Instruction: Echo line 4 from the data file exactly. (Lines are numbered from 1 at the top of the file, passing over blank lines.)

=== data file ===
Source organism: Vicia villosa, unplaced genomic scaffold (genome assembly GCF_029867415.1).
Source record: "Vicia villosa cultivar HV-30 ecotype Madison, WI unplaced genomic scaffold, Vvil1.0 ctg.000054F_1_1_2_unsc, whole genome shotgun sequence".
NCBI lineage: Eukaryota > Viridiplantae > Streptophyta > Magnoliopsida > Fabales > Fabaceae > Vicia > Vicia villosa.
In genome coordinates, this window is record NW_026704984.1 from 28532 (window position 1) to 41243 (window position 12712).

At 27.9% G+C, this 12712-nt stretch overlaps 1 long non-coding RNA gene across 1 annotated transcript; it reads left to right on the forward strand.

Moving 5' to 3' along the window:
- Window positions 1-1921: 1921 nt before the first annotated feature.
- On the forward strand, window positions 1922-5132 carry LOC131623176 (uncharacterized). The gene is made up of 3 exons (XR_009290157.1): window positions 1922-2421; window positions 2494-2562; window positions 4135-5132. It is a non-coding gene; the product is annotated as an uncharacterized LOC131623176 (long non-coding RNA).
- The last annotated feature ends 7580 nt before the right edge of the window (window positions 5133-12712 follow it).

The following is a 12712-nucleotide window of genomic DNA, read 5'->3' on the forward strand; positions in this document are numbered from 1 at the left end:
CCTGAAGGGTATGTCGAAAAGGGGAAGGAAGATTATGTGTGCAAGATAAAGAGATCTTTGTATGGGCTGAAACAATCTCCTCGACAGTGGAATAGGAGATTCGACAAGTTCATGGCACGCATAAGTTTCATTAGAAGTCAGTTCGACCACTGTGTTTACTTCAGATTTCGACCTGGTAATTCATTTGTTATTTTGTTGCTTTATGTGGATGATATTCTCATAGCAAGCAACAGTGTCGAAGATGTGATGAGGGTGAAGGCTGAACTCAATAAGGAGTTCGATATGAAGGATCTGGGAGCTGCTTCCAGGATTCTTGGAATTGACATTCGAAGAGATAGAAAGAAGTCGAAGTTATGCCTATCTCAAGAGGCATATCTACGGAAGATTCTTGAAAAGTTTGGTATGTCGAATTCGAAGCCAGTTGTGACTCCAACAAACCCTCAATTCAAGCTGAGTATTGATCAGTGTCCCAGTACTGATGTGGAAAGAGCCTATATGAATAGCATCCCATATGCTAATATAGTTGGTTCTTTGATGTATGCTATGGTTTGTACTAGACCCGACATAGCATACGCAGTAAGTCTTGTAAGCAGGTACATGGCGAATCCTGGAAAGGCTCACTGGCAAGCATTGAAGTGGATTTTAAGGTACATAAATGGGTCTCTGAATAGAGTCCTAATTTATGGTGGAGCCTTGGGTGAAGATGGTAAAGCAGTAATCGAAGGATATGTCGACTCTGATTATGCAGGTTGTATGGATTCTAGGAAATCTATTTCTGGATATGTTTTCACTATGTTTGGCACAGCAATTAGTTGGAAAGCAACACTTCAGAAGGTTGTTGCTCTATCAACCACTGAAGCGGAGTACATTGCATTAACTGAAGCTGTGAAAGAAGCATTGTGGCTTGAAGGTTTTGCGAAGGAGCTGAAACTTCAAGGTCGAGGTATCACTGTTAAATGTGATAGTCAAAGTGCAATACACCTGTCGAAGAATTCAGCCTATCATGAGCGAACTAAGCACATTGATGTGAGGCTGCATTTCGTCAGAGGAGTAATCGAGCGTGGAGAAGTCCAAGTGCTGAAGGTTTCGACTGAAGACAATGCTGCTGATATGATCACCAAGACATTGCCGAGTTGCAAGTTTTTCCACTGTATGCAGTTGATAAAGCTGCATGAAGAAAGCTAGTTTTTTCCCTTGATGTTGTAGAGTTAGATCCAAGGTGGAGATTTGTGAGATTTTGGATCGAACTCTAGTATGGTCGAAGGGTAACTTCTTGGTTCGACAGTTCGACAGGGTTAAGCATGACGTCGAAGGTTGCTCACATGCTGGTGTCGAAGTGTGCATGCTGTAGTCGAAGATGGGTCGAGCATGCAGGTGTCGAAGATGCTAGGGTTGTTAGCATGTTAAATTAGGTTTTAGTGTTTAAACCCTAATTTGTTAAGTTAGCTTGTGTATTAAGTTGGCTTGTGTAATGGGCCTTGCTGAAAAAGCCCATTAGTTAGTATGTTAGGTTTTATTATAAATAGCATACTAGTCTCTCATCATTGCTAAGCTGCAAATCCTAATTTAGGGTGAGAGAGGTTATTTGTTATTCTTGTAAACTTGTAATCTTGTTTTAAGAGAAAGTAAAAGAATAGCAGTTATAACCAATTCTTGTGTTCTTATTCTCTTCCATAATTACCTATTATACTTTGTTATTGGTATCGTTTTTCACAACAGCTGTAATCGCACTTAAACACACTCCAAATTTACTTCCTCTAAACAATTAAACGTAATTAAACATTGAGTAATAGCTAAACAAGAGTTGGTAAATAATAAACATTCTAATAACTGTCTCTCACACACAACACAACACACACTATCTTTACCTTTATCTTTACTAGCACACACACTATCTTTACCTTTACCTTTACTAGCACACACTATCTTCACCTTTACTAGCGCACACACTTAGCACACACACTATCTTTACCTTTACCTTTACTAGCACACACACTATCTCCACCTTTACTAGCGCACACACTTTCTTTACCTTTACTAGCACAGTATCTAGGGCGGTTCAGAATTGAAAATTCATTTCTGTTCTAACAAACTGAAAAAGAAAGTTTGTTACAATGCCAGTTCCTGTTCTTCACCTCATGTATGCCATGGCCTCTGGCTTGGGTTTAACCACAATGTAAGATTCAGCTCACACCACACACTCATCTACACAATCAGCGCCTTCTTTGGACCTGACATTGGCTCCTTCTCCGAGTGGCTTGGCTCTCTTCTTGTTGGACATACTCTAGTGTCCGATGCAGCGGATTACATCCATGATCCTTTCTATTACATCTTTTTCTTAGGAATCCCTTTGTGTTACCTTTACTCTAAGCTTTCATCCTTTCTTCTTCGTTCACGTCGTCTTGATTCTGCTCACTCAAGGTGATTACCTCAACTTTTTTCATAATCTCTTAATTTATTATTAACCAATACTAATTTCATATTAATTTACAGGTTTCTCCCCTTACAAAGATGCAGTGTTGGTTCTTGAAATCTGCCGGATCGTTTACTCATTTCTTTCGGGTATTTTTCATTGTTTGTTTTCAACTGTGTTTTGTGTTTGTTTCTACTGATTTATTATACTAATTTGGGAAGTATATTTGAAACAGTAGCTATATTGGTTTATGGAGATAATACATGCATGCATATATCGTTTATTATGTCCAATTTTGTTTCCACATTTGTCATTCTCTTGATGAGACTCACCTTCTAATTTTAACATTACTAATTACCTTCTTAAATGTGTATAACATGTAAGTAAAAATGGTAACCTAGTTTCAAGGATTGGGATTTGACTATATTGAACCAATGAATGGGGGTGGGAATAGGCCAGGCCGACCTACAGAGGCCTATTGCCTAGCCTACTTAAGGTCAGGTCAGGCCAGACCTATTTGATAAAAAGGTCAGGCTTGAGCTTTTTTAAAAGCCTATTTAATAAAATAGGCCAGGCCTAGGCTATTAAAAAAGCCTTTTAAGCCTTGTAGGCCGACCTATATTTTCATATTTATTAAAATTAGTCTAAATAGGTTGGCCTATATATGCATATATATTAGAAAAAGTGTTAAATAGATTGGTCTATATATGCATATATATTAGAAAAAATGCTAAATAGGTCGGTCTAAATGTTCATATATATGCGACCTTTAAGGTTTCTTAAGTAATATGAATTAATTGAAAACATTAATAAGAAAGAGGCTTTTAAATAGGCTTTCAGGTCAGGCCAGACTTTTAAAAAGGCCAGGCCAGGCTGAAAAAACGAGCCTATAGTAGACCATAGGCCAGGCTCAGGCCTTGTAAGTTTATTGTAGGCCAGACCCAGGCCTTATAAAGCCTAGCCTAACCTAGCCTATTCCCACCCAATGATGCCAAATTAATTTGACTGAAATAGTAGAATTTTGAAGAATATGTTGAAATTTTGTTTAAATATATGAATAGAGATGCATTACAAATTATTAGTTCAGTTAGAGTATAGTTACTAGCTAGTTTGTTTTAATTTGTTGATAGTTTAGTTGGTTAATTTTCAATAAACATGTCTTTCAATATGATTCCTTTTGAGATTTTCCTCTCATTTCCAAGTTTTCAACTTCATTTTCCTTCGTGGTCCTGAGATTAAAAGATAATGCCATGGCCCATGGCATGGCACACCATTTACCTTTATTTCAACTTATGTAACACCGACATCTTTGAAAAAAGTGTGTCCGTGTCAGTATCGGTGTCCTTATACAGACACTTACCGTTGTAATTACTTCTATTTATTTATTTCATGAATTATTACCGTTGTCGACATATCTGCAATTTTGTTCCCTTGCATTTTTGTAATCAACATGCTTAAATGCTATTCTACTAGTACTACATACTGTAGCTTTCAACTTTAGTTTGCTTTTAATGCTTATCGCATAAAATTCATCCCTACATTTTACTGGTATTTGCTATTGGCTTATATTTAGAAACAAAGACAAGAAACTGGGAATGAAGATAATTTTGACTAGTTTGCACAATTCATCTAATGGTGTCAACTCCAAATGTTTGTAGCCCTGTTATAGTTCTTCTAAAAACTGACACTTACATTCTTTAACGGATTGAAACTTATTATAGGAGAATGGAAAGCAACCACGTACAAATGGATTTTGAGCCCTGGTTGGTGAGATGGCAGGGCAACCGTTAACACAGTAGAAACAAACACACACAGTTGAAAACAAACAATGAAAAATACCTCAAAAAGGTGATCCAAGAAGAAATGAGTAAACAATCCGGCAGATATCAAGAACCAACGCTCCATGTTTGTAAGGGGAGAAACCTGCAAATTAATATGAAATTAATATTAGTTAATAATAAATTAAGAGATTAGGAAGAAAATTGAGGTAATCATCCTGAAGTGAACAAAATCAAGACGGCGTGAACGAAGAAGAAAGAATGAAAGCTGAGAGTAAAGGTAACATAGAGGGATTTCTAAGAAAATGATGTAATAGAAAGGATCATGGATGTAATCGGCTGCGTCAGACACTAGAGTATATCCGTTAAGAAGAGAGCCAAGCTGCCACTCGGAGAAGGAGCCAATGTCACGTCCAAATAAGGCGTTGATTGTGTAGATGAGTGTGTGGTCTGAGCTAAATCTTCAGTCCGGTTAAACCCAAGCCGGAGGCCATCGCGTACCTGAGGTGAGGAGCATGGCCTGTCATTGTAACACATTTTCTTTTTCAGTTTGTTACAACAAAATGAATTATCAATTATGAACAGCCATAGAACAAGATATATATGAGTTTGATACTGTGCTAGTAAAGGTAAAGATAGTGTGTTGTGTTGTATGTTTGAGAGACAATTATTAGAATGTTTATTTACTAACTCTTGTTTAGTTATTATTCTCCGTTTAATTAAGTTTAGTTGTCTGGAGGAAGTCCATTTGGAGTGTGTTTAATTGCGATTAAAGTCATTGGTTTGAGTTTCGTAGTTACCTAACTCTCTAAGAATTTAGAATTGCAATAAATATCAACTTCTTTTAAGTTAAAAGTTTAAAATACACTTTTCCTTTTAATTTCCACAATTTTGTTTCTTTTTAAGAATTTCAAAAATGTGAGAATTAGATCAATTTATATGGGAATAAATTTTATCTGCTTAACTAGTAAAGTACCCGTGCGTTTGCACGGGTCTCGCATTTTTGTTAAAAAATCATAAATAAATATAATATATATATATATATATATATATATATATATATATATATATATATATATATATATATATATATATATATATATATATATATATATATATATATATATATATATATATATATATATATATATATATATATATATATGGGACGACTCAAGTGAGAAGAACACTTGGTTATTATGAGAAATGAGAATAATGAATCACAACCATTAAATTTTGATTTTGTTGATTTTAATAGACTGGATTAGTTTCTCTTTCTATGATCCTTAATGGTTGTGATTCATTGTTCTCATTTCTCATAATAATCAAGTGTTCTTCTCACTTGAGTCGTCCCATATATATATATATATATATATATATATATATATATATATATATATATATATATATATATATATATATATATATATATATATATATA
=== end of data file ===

In genome coordinates, this window is record NW_026704984.1 from 28532 (window position 1) to 41243 (window position 12712).